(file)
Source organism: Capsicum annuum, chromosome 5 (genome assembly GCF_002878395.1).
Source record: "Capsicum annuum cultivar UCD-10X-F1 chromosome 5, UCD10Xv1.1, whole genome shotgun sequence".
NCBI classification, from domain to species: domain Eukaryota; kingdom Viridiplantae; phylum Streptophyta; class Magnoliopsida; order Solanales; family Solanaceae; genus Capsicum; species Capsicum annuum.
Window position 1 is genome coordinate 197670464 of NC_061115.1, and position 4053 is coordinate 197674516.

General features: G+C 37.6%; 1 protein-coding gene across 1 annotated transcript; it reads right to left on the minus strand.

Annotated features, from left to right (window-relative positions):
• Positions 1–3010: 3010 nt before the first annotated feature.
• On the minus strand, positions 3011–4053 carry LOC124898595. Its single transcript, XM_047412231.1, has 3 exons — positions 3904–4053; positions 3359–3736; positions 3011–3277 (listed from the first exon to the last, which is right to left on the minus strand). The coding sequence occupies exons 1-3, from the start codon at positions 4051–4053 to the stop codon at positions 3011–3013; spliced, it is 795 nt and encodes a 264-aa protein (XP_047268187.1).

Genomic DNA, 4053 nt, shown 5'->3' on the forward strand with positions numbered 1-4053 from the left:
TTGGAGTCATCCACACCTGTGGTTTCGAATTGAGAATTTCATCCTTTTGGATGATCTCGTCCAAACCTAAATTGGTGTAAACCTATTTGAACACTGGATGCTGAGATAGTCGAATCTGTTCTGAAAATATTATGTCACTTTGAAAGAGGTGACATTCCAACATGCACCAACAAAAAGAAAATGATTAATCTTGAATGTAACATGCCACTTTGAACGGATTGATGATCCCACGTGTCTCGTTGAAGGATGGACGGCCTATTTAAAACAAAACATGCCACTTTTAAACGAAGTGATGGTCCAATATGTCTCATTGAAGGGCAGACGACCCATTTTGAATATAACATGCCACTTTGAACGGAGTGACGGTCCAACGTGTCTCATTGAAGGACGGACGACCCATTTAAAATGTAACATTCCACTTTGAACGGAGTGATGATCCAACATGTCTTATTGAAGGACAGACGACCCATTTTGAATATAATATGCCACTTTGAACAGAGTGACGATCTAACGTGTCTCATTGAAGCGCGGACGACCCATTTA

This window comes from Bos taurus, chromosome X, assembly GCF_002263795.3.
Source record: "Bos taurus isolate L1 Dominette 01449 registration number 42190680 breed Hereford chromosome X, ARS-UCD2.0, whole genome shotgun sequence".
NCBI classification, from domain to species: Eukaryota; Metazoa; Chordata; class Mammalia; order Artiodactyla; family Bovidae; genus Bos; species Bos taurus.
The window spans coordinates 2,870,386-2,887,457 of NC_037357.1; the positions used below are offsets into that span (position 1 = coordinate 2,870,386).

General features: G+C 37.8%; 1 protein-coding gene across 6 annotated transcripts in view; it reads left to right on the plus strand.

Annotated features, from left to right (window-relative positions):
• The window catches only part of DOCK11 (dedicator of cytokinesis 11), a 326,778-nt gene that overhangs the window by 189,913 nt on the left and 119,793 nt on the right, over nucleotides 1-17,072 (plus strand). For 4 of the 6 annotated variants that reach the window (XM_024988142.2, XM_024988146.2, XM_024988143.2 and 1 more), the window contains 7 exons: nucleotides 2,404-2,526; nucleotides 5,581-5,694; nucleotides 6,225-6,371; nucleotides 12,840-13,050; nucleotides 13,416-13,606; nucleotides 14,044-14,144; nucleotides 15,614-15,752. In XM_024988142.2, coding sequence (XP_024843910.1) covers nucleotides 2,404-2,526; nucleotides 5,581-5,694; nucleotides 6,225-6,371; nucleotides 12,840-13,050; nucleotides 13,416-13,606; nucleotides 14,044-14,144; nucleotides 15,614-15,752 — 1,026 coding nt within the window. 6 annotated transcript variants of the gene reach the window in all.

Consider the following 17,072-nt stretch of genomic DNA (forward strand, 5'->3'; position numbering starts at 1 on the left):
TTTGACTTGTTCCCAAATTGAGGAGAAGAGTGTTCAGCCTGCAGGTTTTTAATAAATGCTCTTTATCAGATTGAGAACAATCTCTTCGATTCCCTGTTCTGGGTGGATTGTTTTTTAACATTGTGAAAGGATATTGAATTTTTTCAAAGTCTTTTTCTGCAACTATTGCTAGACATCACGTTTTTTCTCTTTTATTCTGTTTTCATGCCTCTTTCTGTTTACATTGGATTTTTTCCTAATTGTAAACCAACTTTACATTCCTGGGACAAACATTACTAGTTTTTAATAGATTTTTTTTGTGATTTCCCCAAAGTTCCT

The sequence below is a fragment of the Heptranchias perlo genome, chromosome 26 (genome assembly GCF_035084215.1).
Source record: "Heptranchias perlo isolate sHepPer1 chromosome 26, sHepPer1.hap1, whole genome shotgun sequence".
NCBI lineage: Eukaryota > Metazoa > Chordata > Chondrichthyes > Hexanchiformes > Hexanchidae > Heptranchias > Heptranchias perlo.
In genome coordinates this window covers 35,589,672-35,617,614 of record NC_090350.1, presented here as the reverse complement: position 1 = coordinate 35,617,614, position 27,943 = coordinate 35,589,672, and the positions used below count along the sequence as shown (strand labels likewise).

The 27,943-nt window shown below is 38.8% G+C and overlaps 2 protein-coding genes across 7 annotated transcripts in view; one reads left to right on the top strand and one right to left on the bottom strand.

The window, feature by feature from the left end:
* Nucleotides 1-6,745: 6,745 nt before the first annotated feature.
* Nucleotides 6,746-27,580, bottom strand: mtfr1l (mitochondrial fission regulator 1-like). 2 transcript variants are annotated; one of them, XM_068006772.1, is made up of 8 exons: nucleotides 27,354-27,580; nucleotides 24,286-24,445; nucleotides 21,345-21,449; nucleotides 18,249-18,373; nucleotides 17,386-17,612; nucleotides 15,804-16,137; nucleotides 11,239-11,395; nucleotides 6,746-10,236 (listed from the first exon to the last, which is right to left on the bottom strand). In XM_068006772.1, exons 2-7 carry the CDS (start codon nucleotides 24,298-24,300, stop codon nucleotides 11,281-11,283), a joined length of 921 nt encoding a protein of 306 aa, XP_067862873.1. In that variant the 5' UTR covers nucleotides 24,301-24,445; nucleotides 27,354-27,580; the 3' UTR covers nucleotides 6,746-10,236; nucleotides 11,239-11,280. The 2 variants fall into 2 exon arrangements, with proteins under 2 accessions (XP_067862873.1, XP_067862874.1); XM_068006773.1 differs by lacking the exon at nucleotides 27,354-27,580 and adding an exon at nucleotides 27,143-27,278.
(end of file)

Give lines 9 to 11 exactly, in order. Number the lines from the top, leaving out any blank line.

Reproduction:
Genomic DNA, 4053 nt, shown 5'->3' on the forward strand with positions numbered 1-4053 from the left:
TTGGAGTCATCCACACCTGTGGTTTCGAATTGAGAATTTCATCCTTTTGGATGATCTCGTCCAAACCTAAATTGGTGTAAACCTATTTGAACACTGGATGCTGAGATAGTCGAATCTGTTCTGAAAATATTATGTCACTTTGAAAGAGGTGACATTCCAACATGCACCAACAAAAAGAAAATGATTAATCTTGAATGTAACATGCCACTTTGAACGGATTGATGATCCCACGTGTCTCGTTGAAGGATGGACGGCCTATTTAAAACAAAACATGCCACTTTTAAACGAAGTGATGGTCCAATATGTCTCATTGAAGGGCAGACGACCCATTTTGAATATAACATGCCACTTTGAACGGAGTGACGGTCCAACGTGTCTCATTGAAGGACGGACGACCCATTTAAAATGTAACATTCCACTTTGAACGGAGTGATGATCCAACATGTCTTATTGAAGGACAGACGACCCATTTTGAATATAATATGCCACTTTGAACAGAGTGACGATCTAACGTGTCTCATTGAAGCGCGGACGACCCATTTA

This window comes from Bos taurus, chromosome X, assembly GCF_002263795.3.